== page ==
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Premises Liability

Injury Lawyers for Premises Liability Cases

Public property owners owe a duty of care to patrons who will be using that property to keep the property safe and hazard free, and to warn patrons when a hazardous situation might exist. Failure to do so can lead to serious accidents that can result in critical injuries and in some cases, even death.

If you or a loved one have been injured on property that belongs to someone else, it’s important that you reach out to an experienced California personal injury attorney as soon as possible. You can be confident that the property owner is working with their own legal team in an attempt to protect themselves from being named as the defendant in a lawsuit seeking damages. It’s important that you also have someone on your side fighting for your rights.

When Is a Property Owner Negligent?

Legally, several things must be established in a premises liability case in order to bring it forward.

  1. It must be proven that the owner of the property owed a duty of care to the individual who was injured on the property. For example, a store owner owes an automatic duty of care to patrons who may enter the store, since the property is public and patrons are invited to the property. A homeowner, on the other hand, may not owe a duty of care to someone who was injured while trespassing on their private property.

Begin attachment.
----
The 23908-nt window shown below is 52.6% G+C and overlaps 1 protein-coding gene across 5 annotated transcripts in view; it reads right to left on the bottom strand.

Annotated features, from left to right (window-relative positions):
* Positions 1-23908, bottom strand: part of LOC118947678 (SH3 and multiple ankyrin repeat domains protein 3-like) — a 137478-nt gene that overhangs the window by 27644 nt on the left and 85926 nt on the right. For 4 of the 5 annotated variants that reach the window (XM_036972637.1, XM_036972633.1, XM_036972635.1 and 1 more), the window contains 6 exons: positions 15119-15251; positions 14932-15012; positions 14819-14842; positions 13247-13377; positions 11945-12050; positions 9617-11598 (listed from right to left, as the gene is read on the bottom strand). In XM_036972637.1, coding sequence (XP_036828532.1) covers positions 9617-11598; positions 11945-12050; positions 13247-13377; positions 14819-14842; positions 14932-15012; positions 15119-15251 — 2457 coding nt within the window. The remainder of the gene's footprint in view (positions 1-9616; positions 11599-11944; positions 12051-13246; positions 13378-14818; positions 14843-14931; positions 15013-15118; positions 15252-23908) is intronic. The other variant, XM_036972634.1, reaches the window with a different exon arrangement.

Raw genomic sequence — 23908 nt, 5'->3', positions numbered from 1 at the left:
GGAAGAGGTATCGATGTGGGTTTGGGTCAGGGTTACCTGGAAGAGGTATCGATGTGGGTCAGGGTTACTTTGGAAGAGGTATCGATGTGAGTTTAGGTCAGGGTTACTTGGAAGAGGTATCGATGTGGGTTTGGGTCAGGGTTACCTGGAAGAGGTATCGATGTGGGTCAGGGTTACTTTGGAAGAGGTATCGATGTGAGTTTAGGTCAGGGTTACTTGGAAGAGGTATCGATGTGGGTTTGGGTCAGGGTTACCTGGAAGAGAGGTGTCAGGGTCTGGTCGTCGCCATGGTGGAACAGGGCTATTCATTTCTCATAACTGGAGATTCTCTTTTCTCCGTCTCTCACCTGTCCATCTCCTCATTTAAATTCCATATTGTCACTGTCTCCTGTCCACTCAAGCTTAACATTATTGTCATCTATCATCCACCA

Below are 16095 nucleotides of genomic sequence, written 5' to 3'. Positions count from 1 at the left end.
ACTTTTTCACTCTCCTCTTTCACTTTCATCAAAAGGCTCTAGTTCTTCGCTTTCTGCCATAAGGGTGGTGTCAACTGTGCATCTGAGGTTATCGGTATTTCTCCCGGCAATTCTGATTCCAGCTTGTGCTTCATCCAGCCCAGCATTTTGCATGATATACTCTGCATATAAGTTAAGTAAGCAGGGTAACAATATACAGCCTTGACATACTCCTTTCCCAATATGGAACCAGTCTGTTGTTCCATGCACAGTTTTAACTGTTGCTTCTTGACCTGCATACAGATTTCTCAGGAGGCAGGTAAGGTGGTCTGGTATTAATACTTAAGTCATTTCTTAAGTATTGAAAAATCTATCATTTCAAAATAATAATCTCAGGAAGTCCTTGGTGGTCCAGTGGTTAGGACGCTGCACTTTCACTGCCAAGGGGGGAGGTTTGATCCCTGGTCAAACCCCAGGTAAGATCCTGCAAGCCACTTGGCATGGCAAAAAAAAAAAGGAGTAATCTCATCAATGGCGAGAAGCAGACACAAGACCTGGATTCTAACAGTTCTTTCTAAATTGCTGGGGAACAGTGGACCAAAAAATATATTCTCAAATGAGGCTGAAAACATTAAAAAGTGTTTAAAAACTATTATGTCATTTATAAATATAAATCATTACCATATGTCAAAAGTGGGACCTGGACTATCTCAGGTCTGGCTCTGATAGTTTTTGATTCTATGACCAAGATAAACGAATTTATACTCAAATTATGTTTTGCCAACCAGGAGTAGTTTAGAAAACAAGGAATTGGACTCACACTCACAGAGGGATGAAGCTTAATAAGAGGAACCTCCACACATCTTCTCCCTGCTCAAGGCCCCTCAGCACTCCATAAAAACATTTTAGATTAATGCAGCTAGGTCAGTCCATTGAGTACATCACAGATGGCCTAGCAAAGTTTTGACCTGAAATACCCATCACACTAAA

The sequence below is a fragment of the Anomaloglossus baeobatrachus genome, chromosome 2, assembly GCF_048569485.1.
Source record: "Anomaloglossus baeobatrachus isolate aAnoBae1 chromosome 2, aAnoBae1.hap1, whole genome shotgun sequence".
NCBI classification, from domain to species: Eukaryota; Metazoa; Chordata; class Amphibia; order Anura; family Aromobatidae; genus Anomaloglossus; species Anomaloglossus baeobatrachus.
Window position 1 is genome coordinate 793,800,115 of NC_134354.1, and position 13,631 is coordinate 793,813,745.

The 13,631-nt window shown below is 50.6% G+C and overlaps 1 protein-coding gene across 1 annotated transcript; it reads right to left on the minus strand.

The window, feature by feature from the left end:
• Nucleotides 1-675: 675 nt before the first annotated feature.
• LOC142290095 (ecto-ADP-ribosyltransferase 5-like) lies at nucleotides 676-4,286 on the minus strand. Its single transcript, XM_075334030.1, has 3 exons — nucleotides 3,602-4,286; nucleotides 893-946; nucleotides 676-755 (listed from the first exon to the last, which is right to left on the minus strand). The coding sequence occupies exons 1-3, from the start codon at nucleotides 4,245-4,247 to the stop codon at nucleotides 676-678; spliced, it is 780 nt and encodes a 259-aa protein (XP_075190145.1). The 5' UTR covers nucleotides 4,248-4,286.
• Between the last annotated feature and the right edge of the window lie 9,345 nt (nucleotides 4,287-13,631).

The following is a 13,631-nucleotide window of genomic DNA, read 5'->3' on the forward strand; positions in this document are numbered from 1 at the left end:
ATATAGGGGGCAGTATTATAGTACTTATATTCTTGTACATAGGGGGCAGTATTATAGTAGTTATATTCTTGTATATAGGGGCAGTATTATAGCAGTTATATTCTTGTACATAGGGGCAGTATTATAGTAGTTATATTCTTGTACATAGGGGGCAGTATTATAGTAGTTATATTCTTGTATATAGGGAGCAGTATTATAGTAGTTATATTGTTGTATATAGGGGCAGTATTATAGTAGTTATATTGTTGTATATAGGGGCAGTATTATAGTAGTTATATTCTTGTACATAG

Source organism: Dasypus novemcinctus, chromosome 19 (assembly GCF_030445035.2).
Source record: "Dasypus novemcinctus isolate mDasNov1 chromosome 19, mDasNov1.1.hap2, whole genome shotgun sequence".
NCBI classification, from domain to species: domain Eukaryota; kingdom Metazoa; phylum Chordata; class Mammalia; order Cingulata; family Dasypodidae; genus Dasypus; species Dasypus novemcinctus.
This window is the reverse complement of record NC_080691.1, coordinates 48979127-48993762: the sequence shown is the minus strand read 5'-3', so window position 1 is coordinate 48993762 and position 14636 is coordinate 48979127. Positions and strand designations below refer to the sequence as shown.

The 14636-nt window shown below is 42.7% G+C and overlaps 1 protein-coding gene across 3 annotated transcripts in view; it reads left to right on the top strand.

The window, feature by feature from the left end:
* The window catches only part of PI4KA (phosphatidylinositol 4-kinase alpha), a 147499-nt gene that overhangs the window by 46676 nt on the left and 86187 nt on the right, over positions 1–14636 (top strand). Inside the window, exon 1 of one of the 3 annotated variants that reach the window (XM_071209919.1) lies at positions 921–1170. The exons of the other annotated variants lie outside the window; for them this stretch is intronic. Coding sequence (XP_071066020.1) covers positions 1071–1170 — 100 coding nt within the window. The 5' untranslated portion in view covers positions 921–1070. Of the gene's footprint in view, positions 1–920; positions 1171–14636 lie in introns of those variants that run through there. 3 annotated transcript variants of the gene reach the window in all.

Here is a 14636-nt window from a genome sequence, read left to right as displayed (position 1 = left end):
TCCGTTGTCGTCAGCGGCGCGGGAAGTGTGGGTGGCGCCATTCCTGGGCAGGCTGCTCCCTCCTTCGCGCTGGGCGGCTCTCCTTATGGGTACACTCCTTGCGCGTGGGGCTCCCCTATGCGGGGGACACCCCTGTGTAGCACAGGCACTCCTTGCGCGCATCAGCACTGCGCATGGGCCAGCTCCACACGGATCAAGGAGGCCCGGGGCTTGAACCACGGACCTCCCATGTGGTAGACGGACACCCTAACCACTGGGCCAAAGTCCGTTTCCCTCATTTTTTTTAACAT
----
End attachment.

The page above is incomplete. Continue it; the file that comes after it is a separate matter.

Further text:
2. It must be proven that a hazard existed that the property owner knew about or should have known about. If the property owner knew about the hazard and failed to warn, or a reasonable person in the same circumstances would have been aware of the hazard, the property owner may be considered negligent in failure to warn and/or failure to remove a hazardous situation.
  3. It must be proven that the hazardous situation directly caused injury. For example, if a wet floor existed in a public store and a patron slipped and fell on that wet floor, it can be shown that the hazardous situation was the direct cause of the victim’s injuries. However, if dangerous conditions existed on a construction site and a crew member was injured, but it cannot be established whether those exact dangerous conditions caused the crew member’s injuries, the case becomes much more difficult to prove.
  4. It must be proven that the victim incurred damages due to the injury. The injury may not be compensable if it cannot be shown that the victim paid hospital bills, incurred lost wages, or other damages.

Contact the Law Offices of Zink & Lenzi today to learn more about premises liability and how you or your loved one may be able to receive compensation for injuries sustained on someone else’s property. Call now for a consultation at (530) 895-1234.